Before we go to war anywhere in the world, we build a mountain of iron—in Kuwait, in Iraq, and in other places. And then we unleash this mountain of iron on whoever our foe is far from our shores.
The paradox here is that while the United States is clearly the aggressor and attacker, within this paradigm, Taiwan is clearly the defender. And the Ukraine conflict has demonstrated that a well-supplied, well-motivated defender can effectively disrupt or even defeat a clearly superior adversary. If nothing else, this defender can significantly increase the cost and length and duration of a military conflict to the detriment of the attacker. So, when you look at the overall lesson here, it’s the fact that this is far more complex than they might have imagined.
Evan Feigenbaum: Is there anything [the PLA has] done that they should feel better about as a result of what’s happened to the Russians in Ukraine?
Charles Hooper: Let me talk first about noncommissioned officer [NCO] corps—the issue of cultural evolution of a military force. Because what a lot of people don’t understand about leadership, battle command, and NCO corps is that the essence of the strength of these capabilities is cultural, not technical. It is the willingness of the senior officer to delegate authority and to accept the counsel of a subordinate in their command over their own judgment.
For example, as a general, I had a sergeant major. If I propose to do something and he says, “Sir, that’s the dumbest thing I’ve ever heard,” I have two choices. I can get angry about it or feel as if I’ve lost face, or I can modify my plans based upon the wise counsel that he’s given. In the U.S. system, I gain in stature with my forces by doing that. In some other cultures, that would produce a loss of face and a challenge to authority that could not be countenanced. That’s why you can form an NCO corps, but it may not be as effective in a Russian or a Chinese cultural context as it is in the U.S. context.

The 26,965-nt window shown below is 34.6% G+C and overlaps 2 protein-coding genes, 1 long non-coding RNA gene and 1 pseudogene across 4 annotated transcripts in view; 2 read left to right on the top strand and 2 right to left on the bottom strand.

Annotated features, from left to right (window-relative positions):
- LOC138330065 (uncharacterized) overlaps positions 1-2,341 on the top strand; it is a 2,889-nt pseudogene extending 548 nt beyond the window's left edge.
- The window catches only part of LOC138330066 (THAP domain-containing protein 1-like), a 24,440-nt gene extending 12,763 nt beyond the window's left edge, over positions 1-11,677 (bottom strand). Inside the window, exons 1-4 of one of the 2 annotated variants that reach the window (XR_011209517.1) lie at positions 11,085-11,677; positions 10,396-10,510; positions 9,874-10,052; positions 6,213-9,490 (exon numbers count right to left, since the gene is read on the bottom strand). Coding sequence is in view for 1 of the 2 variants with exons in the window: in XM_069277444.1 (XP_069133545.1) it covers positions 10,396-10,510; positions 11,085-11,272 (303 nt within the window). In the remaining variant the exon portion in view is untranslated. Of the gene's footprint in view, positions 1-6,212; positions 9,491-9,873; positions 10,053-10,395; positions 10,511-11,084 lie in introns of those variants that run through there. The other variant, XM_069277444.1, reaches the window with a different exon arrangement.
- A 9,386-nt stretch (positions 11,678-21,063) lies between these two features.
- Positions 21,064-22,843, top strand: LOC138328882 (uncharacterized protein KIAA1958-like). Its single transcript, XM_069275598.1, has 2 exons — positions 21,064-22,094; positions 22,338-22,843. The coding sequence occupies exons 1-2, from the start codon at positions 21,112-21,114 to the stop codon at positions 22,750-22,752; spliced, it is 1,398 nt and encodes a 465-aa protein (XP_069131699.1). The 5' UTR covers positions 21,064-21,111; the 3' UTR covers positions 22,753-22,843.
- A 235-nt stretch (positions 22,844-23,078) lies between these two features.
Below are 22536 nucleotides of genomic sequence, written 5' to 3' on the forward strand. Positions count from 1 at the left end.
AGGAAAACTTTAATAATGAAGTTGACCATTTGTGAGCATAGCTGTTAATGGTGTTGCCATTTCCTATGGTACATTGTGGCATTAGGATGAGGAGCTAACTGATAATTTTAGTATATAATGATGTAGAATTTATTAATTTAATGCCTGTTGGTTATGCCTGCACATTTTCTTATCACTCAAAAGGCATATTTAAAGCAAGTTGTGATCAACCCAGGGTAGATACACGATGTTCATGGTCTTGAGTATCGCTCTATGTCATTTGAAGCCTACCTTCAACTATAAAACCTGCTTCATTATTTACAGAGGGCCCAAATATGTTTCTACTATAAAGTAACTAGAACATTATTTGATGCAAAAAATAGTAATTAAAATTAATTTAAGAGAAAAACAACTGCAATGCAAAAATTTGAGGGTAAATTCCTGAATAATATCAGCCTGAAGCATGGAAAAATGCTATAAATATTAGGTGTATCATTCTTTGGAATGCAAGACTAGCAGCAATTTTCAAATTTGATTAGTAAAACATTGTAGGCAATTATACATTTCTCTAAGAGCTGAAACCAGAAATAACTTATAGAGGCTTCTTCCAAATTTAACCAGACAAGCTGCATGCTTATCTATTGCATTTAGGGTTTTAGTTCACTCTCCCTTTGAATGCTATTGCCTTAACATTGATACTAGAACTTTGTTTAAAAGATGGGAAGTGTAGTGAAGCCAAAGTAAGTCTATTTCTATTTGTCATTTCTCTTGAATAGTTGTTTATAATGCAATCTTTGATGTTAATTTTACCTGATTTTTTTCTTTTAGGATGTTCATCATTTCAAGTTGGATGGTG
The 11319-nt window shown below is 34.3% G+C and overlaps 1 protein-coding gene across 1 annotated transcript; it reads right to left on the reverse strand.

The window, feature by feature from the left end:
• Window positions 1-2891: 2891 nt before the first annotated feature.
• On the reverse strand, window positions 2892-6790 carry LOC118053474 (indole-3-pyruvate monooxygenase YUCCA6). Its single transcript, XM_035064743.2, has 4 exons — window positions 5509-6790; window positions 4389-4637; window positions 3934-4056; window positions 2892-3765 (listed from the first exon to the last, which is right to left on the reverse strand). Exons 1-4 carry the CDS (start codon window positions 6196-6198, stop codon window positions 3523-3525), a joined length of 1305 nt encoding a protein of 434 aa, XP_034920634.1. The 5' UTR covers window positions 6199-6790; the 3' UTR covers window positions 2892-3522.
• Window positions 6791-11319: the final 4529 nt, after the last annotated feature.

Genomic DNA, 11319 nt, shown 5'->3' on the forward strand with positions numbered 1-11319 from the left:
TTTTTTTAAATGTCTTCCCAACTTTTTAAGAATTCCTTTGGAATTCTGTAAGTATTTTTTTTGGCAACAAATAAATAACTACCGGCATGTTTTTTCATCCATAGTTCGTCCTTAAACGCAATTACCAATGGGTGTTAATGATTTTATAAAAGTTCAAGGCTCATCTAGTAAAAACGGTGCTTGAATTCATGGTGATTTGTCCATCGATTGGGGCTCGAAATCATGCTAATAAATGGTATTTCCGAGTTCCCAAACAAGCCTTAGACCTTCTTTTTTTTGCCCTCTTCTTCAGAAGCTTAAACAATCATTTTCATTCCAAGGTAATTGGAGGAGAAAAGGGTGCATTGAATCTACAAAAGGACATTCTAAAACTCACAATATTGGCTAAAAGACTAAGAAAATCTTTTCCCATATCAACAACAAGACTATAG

The second thing I’d raise is this issue of battle command. Russian officers keep getting killed because they don’t trust their junior subordinates to give them an accurate picture of the battlefield. They’re being hounded by Moscow to [share] what’s going on, and they only trust their own judgment. The success of [breaking up larger formations into smaller ones] is predicated on active, adaptive combat leaders who are willing to use their own initiative during the rapid evolution of combat operations. To illustrate that, we have a saying in the U.S. military that fundamentally describes the cultural difference between the Chinese and Russian militaries and the U.S. military. And every military officer learns it from the very beginning of his training: It’s easier to beg for forgiveness than ask for permission.